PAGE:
But though I shared with them the direct challenges of finding creative ways to make ends meet, or simply suffering in silence the material compromises I had to make at the margins, it would be dishonest of me if I did not also admit that I found a few silver linings in my own experience that the article failed to capture. I could not shake the sense that the article ignored, and probably would have declined to validate if mentioned, a subtle dimension of my own experience as a poor student at an Ivy League university: I felt a certain kind of privilege in being poor.
How could I feel privileged when I struggled to eat, buy educational items like books, and to afford attendance at social events?
It is true I lacked financial privilege. I graduated from the University of Pennsylvania in May 2001. When I received my degree on a chilly and rainy commencement day, after hearing Senator John McCain speak about nothing that I can remember, I had more than $10,000 in credit card debt (and tens of thousands of dollars in student loan obligations). I accumulated this debt because a credit card was all I had to fund my senior thesis research. It also was the only thing that stood between me and not eating on weekends. I had a meal plan during the week, though like some of the students profiled in the Post article I reduced my weekday meal plan to cut costs. But dining halls did not open on weekends when I was a student there in the late 1990s. I had no car to drive to a grocery store (or money for weekly cab rides to the grocery store), so I got my meals from Wawa, Allegro’s, Salad Works, and other stores and eateries in West Philly (and food trucks if I had any cash available; the other places accepted credit cards.)
During my final year, while studying on weekends (when I was not riding my bike around Philadelphia collecting data from cab drivers at cab stands as part of the research for my senior thesis), I would take breaks and walk up to 40th and Spruce and eat pasta and chicken parmesan at Allegro’s Pizza. I charged all of my Allegro’s lunches and dinners to my card, and every time I pulled out my card my jaw clenched, contemplating how I was ‘smoothing my consumption over time’ (after all, didn’t I have a lifetime stream of an Ivy League grad’s earnings that awaited me?) as we learned in economics classes, but which alternatively meant that weekend meals constituted an example of ‘living beyond my means.’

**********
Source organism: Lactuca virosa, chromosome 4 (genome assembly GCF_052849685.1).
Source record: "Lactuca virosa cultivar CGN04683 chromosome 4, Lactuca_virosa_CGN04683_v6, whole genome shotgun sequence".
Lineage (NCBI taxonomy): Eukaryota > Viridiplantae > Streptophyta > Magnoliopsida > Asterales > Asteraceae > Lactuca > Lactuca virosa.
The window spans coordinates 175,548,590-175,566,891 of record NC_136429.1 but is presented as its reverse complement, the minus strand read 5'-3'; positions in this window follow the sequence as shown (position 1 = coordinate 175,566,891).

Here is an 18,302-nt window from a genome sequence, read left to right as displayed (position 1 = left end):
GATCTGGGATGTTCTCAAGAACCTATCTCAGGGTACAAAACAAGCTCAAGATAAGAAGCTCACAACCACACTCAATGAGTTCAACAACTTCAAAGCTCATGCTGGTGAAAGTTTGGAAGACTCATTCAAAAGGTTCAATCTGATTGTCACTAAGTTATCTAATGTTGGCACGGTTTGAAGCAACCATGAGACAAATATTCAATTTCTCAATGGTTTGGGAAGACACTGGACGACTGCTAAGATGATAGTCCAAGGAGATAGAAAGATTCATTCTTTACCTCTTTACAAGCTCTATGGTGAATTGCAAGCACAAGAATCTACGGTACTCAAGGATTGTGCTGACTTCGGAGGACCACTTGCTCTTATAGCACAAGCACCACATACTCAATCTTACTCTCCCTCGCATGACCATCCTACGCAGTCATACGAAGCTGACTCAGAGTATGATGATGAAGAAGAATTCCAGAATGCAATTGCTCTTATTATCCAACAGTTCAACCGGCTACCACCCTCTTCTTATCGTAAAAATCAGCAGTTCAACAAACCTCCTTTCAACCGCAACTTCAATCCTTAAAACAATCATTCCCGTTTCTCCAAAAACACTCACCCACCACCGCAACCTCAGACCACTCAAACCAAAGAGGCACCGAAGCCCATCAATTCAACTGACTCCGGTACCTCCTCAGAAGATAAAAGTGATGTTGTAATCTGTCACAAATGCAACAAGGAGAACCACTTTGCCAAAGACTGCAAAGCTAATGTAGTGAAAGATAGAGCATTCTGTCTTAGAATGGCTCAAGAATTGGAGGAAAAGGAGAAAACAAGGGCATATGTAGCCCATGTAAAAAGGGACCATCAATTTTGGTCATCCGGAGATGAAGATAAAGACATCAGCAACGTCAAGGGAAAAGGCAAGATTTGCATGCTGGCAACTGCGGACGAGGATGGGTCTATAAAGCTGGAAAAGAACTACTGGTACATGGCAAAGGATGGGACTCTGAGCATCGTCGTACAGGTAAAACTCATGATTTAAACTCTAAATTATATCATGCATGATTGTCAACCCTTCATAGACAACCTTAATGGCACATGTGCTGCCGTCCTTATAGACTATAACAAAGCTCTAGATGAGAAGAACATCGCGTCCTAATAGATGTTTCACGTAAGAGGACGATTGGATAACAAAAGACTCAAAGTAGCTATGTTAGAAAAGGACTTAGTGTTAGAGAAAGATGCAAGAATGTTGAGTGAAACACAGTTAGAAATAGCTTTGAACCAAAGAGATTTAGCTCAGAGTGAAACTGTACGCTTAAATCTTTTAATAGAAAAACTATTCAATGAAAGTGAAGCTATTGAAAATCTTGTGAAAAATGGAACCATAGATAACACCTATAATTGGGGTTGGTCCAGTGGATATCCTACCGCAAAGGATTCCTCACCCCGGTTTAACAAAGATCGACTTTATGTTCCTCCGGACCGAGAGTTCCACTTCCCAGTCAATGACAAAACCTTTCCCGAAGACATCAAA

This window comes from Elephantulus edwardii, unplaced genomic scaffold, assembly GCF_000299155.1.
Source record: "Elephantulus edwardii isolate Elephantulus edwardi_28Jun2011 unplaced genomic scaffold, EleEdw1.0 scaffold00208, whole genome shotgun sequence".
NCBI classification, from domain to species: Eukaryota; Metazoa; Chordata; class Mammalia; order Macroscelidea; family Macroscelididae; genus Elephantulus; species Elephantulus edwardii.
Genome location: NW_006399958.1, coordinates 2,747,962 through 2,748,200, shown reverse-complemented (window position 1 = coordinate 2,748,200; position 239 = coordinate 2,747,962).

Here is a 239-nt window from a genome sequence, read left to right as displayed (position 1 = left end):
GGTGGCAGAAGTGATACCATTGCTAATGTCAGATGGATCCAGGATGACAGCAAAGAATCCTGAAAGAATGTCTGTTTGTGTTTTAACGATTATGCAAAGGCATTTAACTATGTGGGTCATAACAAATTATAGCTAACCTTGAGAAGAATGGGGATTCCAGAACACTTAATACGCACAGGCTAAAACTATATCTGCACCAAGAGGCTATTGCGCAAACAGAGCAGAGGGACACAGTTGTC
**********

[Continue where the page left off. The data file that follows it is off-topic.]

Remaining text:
I was admitted to the University of Pennsylvania in 1996. As a track and field recruit whose parents had no means whatsoever to pay the bills of an Ivy League education (or even a community college education), I received a substantial financial aid package, consisting of a few loans, but mostly grants (the Ivy League didn’t give scholarships, but I was led to believe that recruited athletes were given liberal consideration, especially if they were poor). I was obviously elated, but I was soon faced with my first financial impediment even before I ever set off for Philadelphia. As a senior in high school, I received a scholar-athlete award, an annual award given to a student who has excelled in both academics and athletics.
The award provided a hefty scholarship of $3,000 (it may have been a slightly different amount, but that’s what I remember). This was fantastic, but I was soon disappointed when I realized I would have to inform the university that I received this scholarship, because my aid package would have to be deducted by the amount of the scholarship. I was disappointed because I had hoped to use the $3,000 to buy a new computer (since I was poor, I had never owned one except for an ancient Compaq 380 my mother had bought me at a yard sale for $100 thinking she was doing me a favor; but the computer had little more than a word-processing capability.)
The next decision was what to do about weekend meals since the meal plan only covered weekdays. There was something called a Quaker Card that you could put money on and which could be used in selected outlets around campus. I ended up shamefully going to my grandfather with hat in hand asking if he wouldn’t mind putting $400 on the card for me before I left for school. He was a stolid, unapproachable old man from whom everyone in the family scrounged what they could when they were short a few dollars, simply because he had a postal pension to supplement Social Security. But thankfully he relented and I had my weekend meal plan set, though I would have to be careful not to buy fancy dinners and use up my $400 in the first month or two I was there.